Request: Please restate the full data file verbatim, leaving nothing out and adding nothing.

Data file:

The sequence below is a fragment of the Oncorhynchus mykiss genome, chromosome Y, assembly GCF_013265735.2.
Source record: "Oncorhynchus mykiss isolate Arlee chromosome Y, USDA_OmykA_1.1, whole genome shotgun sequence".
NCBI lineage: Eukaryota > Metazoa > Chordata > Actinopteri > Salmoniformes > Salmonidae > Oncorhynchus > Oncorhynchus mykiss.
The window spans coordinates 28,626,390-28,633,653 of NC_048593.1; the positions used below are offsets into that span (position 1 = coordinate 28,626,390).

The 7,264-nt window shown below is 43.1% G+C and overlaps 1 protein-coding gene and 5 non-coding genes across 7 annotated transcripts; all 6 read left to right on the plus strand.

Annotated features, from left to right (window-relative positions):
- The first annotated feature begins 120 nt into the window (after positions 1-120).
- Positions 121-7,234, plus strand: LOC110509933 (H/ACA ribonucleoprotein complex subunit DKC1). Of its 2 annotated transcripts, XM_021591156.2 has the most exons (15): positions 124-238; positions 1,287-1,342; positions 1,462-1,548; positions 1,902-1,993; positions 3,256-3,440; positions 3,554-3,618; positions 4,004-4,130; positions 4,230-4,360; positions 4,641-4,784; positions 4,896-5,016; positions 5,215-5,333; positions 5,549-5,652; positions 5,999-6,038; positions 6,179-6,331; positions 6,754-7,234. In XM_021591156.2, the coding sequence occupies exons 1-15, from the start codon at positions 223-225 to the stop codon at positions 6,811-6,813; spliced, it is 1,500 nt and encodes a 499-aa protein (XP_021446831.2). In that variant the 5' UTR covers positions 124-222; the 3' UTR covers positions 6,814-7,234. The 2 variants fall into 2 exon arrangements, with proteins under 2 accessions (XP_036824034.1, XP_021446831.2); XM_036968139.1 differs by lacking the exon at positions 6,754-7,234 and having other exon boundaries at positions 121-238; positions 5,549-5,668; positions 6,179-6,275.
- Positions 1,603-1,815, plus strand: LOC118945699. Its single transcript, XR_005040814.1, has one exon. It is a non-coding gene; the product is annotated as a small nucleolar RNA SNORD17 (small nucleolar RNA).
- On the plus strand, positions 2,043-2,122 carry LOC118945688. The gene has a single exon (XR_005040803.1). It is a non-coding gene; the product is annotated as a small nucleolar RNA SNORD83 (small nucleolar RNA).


The sequence below is a fragment of the Oncorhynchus mykiss genome, chromosome Y, assembly GCF_013265735.2.
Source record: "Oncorhynchus mykiss isolate Arlee chromosome Y, USDA_OmykA_1.1, whole genome shotgun sequence".
NCBI lineage: Eukaryota > Metazoa > Chordata > Actinopteri > Salmoniformes > Salmonidae > Oncorhynchus > Oncorhynchus mykiss.
The window spans coordinates 28,626,390-28,633,653 of NC_048593.1; the positions used below are offsets into that span (position 1 = coordinate 28,626,390).

The 7,264-nt window shown below is 43.1% G+C and overlaps 1 protein-coding gene and 5 non-coding genes across 7 annotated transcripts; all 6 read left to right on the plus strand.

Annotated features, from left to right (window-relative positions):
- The first annotated feature begins 120 nt into the window (after positions 1-120).
- Positions 121-7,234, plus strand: LOC110509933 (H/ACA ribonucleoprotein complex subunit DKC1). Of its 2 annotated transcripts, XM_021591156.2 has the most exons (15): positions 124-238; positions 1,287-1,342; positions 1,462-1,548; positions 1,902-1,993; positions 3,256-3,440; positions 3,554-3,618; positions 4,004-4,130; positions 4,230-4,360; positions 4,641-4,784; positions 4,896-5,016; positions 5,215-5,333; positions 5,549-5,652; positions 5,999-6,038; positions 6,179-6,331; positions 6,754-7,234. In XM_021591156.2, the coding sequence occupies exons 1-15, from the start codon at positions 223-225 to the stop codon at positions 6,811-6,813; spliced, it is 1,500 nt and encodes a 499-aa protein (XP_021446831.2). In that variant the 5' UTR covers positions 124-222; the 3' UTR covers positions 6,814-7,234. The 2 variants fall into 2 exon arrangements, with proteins under 2 accessions (XP_036824034.1, XP_021446831.2); XM_036968139.1 differs by lacking the exon at positions 6,754-7,234 and having other exon boundaries at positions 121-238; positions 5,549-5,668; positions 6,179-6,275.
- Positions 1,603-1,815, plus strand: LOC118945699. Its single transcript, XR_005040814.1, has one exon. It is a non-coding gene; the product is annotated as a small nucleolar RNA SNORD17 (small nucleolar RNA).
- On the plus strand, positions 2,043-2,122 carry LOC118945688. The gene has a single exon (XR_005040803.1). It is a non-coding gene; the product is annotated as a small nucleolar RNA SNORD83 (small nucleolar RNA).